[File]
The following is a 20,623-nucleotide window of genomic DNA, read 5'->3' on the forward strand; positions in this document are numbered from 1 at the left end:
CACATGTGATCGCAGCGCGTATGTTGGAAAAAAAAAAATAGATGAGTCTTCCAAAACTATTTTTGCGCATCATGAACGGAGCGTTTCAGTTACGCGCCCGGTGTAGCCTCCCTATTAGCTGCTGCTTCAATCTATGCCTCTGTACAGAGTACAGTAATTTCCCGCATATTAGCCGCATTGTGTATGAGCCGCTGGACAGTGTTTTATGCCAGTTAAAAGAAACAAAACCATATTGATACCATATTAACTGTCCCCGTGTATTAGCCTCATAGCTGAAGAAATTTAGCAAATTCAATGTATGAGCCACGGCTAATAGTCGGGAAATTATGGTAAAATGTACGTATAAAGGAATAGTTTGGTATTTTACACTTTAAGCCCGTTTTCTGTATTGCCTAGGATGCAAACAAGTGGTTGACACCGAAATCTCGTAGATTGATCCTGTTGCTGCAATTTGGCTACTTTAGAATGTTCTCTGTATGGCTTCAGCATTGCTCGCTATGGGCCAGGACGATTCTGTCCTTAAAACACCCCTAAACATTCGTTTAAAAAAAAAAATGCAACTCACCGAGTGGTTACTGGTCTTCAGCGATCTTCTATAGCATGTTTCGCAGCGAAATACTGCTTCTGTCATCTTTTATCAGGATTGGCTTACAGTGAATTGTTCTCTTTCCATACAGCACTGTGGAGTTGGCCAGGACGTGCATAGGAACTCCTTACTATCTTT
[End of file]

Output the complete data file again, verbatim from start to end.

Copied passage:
The following is a 20,623-nucleotide window of genomic DNA, read 5'->3' on the forward strand; positions in this document are numbered from 1 at the left end:
CACATGTGATCGCAGCGCGTATGTTGGAAAAAAAAAAATAGATGAGTCTTCCAAAACTATTTTTGCGCATCATGAACGGAGCGTTTCAGTTACGCGCCCGGTGTAGCCTCCCTATTAGCTGCTGCTTCAATCTATGCCTCTGTACAGAGTACAGTAATTTCCCGCATATTAGCCGCATTGTGTATGAGCCGCTGGACAGTGTTTTATGCCAGTTAAAAGAAACAAAACCATATTGATACCATATTAACTGTCCCCGTGTATTAGCCTCATAGCTGAAGAAATTTAGCAAATTCAATGTATGAGCCACGGCTAATAGTCGGGAAATTATGGTAAAATGTACGTATAAAGGAATAGTTTGGTATTTTACACTTTAAGCCCGTTTTCTGTATTGCCTAGGATGCAAACAAGTGGTTGACACCGAAATCTCGTAGATTGATCCTGTTGCTGCAATTTGGCTACTTTAGAATGTTCTCTGTATGGCTTCAGCATTGCTCGCTATGGGCCAGGACGATTCTGTCCTTAAAACACCCCTAAACATTCGTTTAAAAAAAAAAATGCAACTCACCGAGTGGTTACTGGTCTTCAGCGATCTTCTATAGCATGTTTCGCAGCGAAATACTGCTTCTGTCATCTTTTATCAGGATTGGCTTACAGTGAATTGTTCTCTTTCCATACAGCACTGTGGAGTTGGCCAGGACGTGCATAGGAACTCCTTACTATCTTT